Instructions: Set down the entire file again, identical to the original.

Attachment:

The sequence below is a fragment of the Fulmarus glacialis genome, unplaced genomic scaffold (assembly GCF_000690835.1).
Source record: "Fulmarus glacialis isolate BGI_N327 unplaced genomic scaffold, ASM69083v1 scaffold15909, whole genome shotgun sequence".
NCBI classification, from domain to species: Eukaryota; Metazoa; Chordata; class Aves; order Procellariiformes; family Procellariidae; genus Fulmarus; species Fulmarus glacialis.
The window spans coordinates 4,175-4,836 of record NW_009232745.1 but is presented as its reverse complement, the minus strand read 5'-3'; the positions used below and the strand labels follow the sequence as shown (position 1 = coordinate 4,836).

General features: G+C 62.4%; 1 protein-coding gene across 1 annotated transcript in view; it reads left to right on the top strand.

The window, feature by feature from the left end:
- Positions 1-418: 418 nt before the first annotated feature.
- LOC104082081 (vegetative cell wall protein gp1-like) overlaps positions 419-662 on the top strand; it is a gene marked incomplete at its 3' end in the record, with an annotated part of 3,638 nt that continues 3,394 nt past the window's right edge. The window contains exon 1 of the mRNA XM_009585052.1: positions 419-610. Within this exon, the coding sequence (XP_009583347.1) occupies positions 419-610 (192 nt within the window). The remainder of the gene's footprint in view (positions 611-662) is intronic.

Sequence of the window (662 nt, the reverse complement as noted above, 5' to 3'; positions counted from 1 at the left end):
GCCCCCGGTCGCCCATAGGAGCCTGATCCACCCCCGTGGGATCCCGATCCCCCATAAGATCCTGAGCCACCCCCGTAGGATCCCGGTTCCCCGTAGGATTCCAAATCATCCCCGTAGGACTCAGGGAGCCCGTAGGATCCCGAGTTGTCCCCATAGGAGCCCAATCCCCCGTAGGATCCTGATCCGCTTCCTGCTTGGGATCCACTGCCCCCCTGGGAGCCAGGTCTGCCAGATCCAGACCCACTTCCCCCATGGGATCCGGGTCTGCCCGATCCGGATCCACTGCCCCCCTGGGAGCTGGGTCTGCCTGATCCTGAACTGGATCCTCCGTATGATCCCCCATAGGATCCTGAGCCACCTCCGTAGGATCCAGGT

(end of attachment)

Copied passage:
The sequence below is a fragment of the Fulmarus glacialis genome, unplaced genomic scaffold (assembly GCF_000690835.1).
Source record: "Fulmarus glacialis isolate BGI_N327 unplaced genomic scaffold, ASM69083v1 scaffold15909, whole genome shotgun sequence".
NCBI classification, from domain to species: Eukaryota; Metazoa; Chordata; class Aves; order Procellariiformes; family Procellariidae; genus Fulmarus; species Fulmarus glacialis.
The window spans coordinates 4,175-4,836 of record NW_009232745.1 but is presented as its reverse complement, the minus strand read 5'-3'; the positions used below and the strand labels follow the sequence as shown (position 1 = coordinate 4,836).

General features: G+C 62.4%; 1 protein-coding gene across 1 annotated transcript in view; it reads left to right on the top strand.

The window, feature by feature from the left end:
- Positions 1-418: 418 nt before the first annotated feature.
- LOC104082081 (vegetative cell wall protein gp1-like) overlaps positions 419-662 on the top strand; it is a gene marked incomplete at its 3' end in the record, with an annotated part of 3,638 nt that continues 3,394 nt past the window's right edge. The window contains exon 1 of the mRNA XM_009585052.1: positions 419-610. Within this exon, the coding sequence (XP_009583347.1) occupies positions 419-610 (192 nt within the window). The remainder of the gene's footprint in view (positions 611-662) is intronic.

Sequence of the window (662 nt, the reverse complement as noted above, 5' to 3'; positions counted from 1 at the left end):
GCCCCCGGTCGCCCATAGGAGCCTGATCCACCCCCGTGGGATCCCGATCCCCCATAAGATCCTGAGCCACCCCCGTAGGATCCCGGTTCCCCGTAGGATTCCAAATCATCCCCGTAGGACTCAGGGAGCCCGTAGGATCCCGAGTTGTCCCCATAGGAGCCCAATCCCCCGTAGGATCCTGATCCGCTTCCTGCTTGGGATCCACTGCCCCCCTGGGAGCCAGGTCTGCCAGATCCAGACCCACTTCCCCCATGGGATCCGGGTCTGCCCGATCCGGATCCACTGCCCCCCTGGGAGCTGGGTCTGCCTGATCCTGAACTGGATCCTCCGTATGATCCCCCATAGGATCCTGAGCCACCTCCGTAGGATCCAGGT